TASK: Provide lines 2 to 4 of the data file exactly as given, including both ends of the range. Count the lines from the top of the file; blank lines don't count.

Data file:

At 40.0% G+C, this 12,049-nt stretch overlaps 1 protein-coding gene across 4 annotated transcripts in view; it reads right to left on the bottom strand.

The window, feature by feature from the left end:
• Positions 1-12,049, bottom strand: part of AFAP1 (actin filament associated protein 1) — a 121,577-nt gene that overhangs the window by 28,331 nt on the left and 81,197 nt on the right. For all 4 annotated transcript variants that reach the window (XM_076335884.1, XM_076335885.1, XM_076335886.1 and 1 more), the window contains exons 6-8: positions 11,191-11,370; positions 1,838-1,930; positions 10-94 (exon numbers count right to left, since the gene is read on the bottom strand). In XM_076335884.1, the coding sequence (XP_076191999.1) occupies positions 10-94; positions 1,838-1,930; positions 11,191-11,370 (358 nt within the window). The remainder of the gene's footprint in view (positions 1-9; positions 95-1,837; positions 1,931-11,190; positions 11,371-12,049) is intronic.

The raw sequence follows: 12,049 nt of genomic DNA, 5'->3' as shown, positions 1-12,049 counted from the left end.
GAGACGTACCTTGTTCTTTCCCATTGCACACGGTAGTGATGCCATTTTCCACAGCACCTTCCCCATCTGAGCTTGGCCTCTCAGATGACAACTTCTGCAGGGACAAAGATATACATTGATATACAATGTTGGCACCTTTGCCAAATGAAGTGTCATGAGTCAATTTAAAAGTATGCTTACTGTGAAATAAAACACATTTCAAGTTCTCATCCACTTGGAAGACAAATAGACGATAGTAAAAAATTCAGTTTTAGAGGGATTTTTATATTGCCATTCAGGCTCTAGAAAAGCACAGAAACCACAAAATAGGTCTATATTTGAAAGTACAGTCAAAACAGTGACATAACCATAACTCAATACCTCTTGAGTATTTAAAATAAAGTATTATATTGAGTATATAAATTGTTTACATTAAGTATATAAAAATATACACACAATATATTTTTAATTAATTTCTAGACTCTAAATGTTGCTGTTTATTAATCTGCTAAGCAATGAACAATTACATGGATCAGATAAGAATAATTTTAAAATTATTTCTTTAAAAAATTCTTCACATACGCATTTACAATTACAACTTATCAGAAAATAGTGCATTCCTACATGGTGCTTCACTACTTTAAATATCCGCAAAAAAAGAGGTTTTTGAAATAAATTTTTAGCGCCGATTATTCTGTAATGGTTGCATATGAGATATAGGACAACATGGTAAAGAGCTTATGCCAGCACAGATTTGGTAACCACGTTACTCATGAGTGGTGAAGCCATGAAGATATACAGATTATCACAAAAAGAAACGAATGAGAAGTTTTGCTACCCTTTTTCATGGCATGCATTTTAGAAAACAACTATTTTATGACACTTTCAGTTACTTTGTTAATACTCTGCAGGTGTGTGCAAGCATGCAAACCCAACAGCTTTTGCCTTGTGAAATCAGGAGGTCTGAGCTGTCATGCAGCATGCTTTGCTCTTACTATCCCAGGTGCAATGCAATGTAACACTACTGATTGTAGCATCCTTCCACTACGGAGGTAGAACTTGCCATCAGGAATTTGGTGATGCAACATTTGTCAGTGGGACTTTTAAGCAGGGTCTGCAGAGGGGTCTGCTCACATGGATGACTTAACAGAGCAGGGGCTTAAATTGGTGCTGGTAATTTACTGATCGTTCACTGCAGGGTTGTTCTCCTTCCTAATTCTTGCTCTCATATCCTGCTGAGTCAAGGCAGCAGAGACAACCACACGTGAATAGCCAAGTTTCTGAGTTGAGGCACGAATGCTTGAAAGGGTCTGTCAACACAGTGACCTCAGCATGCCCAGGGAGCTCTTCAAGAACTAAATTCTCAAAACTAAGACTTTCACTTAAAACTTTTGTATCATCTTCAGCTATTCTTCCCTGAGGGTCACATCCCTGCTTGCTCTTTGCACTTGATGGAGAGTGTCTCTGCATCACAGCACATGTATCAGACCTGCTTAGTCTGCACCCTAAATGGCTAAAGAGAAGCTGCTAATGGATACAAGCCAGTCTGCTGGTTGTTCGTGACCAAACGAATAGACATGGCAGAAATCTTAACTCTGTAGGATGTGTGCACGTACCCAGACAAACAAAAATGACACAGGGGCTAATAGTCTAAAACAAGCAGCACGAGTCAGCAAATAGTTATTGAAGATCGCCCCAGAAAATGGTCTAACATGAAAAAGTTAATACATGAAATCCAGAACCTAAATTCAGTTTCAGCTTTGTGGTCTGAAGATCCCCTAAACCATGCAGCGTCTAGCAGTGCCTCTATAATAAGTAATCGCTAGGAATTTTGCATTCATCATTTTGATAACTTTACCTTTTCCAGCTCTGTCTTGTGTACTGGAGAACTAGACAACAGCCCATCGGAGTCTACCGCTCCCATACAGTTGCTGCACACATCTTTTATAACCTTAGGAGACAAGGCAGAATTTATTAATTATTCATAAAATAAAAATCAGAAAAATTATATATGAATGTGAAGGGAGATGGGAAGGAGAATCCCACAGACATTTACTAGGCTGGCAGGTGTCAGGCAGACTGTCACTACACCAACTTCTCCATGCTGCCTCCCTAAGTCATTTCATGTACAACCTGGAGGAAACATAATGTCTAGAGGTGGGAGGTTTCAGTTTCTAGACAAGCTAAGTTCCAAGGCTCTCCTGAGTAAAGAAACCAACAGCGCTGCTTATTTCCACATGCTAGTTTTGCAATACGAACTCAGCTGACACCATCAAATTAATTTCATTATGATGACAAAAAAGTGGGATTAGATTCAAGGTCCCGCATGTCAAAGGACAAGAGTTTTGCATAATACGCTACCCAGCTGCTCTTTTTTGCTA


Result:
The window, feature by feature from the left end:
• Positions 1-12,049, bottom strand: part of AFAP1 (actin filament associated protein 1) — a 121,577-nt gene that overhangs the window by 28,331 nt on the left and 81,197 nt on the right. For all 4 annotated transcript variants that reach the window (XM_076335884.1, XM_076335885.1, XM_076335886.1 and 1 more), the window contains exons 6-8: positions 11,191-11,370; positions 1,838-1,930; positions 10-94 (exon numbers count right to left, since the gene is read on the bottom strand). In XM_076335884.1, the coding sequence (XP_076191999.1) occupies positions 10-94; positions 1,838-1,930; positions 11,191-11,370 (358 nt within the window). The remainder of the gene's footprint in view (positions 1-9; positions 95-1,837; positions 1,931-11,190; positions 11,371-12,049) is intronic.

The raw sequence follows: 12,049 nt of genomic DNA, 5'->3' as shown, positions 1-12,049 counted from the left end.